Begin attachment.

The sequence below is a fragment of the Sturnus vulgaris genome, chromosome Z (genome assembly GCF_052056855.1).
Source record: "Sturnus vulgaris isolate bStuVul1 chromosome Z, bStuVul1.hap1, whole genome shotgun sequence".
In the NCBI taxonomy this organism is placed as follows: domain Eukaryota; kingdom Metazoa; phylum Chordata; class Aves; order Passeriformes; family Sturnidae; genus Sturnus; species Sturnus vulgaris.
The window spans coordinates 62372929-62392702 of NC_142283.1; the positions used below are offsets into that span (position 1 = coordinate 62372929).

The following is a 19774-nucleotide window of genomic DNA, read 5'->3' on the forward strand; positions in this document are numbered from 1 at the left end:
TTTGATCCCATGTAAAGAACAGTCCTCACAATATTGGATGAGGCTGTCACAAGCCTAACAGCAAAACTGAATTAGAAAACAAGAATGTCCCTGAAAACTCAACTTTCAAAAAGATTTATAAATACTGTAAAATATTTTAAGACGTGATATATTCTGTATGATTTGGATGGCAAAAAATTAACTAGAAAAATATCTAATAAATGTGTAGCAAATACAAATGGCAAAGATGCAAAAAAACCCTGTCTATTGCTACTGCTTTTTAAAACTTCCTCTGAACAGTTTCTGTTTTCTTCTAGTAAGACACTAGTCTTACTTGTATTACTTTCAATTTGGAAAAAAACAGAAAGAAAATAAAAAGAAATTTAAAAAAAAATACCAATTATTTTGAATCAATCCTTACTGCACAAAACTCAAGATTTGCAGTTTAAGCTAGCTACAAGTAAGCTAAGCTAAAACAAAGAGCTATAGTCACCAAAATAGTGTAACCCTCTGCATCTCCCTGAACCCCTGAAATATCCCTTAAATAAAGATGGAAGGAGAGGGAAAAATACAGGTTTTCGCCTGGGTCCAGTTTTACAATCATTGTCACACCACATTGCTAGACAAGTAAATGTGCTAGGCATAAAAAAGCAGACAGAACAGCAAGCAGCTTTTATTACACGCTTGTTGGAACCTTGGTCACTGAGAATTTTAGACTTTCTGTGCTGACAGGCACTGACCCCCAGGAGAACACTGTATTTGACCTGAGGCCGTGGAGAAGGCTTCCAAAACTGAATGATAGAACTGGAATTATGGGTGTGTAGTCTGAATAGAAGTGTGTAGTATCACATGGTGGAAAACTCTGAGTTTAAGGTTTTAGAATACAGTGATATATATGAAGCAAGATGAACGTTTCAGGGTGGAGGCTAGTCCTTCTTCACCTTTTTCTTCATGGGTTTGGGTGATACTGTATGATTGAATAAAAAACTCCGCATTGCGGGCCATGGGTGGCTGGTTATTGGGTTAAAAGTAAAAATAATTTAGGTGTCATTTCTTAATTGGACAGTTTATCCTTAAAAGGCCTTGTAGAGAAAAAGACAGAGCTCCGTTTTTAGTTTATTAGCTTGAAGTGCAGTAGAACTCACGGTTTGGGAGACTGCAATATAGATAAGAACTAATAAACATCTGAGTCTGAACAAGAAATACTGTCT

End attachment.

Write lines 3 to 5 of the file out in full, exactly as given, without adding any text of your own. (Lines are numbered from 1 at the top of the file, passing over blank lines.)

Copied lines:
In the NCBI taxonomy this organism is placed as follows: domain Eukaryota; kingdom Metazoa; phylum Chordata; class Aves; order Passeriformes; family Sturnidae; genus Sturnus; species Sturnus vulgaris.
The window spans coordinates 62372929-62392702 of NC_142283.1; the positions used below are offsets into that span (position 1 = coordinate 62372929).

The following is a 19774-nucleotide window of genomic DNA, read 5'->3' on the forward strand; positions in this document are numbered from 1 at the left end: